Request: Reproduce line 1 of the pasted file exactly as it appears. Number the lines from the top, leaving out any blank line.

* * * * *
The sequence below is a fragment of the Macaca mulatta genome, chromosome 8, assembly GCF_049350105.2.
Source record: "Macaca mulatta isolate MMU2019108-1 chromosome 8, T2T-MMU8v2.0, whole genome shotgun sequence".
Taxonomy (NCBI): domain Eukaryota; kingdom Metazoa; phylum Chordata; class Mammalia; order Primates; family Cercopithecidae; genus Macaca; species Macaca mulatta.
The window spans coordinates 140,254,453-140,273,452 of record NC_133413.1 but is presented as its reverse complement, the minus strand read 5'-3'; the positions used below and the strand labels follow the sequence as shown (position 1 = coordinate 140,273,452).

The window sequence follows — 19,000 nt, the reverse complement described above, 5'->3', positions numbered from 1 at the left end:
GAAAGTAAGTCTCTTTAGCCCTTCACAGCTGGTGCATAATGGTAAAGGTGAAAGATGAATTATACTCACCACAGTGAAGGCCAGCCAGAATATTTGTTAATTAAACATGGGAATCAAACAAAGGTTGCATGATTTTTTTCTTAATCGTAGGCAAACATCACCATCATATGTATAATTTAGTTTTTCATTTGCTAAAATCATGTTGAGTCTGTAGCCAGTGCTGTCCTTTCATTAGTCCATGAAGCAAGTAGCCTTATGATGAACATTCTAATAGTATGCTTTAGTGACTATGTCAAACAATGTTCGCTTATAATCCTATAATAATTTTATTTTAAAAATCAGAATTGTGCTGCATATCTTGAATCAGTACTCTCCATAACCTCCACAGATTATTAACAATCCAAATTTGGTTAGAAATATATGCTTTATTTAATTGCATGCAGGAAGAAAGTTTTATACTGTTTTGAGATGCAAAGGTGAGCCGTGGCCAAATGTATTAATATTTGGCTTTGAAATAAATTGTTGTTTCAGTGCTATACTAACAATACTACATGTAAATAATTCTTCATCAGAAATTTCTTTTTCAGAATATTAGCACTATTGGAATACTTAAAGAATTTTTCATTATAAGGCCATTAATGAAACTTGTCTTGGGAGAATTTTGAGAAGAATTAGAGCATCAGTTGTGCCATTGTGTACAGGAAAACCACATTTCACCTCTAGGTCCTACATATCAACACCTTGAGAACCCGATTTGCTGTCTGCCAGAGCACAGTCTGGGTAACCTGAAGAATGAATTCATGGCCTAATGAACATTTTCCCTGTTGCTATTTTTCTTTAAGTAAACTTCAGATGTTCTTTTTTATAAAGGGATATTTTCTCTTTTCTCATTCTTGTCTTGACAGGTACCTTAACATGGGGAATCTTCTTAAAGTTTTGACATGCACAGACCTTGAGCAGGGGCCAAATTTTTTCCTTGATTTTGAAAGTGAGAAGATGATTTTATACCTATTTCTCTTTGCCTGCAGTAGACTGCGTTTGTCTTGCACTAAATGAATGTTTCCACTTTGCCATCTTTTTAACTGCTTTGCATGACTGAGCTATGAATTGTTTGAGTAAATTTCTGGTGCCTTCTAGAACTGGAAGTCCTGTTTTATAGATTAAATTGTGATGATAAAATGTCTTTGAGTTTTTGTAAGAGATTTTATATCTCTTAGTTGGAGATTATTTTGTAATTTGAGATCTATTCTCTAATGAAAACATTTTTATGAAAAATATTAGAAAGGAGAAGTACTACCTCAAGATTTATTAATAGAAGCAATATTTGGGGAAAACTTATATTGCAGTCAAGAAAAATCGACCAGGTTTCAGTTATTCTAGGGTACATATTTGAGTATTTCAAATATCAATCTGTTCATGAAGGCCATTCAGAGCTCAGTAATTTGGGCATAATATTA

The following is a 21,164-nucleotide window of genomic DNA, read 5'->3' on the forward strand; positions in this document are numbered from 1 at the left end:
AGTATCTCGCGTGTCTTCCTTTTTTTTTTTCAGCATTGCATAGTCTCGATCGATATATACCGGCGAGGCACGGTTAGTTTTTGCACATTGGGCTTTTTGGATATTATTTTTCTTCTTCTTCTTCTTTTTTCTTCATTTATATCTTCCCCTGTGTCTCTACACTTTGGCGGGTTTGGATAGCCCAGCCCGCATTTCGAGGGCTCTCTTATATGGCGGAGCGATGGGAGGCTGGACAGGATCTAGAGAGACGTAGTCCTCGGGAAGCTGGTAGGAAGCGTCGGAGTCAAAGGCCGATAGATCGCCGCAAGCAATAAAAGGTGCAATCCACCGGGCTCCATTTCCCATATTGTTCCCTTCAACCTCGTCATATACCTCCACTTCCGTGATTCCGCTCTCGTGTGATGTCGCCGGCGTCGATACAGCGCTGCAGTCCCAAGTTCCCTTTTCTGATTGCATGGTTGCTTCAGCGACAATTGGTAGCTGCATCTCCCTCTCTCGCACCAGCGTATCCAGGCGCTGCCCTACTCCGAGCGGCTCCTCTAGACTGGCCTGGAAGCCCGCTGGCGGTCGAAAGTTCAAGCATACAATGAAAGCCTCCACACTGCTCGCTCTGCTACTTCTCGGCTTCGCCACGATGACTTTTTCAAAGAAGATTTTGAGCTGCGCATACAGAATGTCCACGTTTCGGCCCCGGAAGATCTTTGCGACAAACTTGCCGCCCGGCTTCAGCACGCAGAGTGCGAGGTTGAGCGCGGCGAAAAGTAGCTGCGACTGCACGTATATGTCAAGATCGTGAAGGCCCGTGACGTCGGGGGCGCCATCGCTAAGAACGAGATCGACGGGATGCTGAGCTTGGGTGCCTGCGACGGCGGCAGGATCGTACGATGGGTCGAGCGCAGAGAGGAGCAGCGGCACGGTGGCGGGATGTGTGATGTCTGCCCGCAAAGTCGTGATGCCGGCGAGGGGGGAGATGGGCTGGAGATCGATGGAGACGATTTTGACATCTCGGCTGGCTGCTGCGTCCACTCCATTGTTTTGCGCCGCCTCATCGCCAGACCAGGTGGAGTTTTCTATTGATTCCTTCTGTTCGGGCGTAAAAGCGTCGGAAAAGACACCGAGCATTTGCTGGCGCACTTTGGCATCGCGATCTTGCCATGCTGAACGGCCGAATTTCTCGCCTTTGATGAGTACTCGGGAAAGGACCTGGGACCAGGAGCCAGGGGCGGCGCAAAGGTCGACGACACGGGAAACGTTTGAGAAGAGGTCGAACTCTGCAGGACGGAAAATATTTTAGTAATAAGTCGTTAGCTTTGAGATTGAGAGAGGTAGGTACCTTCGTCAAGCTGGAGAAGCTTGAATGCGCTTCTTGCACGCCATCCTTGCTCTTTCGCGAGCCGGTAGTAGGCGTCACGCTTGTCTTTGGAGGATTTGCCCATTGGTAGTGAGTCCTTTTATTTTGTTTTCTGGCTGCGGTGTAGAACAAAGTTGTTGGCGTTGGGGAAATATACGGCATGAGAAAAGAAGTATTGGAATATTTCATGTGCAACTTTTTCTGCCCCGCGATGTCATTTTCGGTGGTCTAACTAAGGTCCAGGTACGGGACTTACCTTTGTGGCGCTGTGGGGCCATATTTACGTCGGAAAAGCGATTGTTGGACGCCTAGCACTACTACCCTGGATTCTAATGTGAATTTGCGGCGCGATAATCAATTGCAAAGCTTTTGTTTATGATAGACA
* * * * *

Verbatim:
The sequence below is a fragment of the Macaca mulatta genome, chromosome 8, assembly GCF_049350105.2.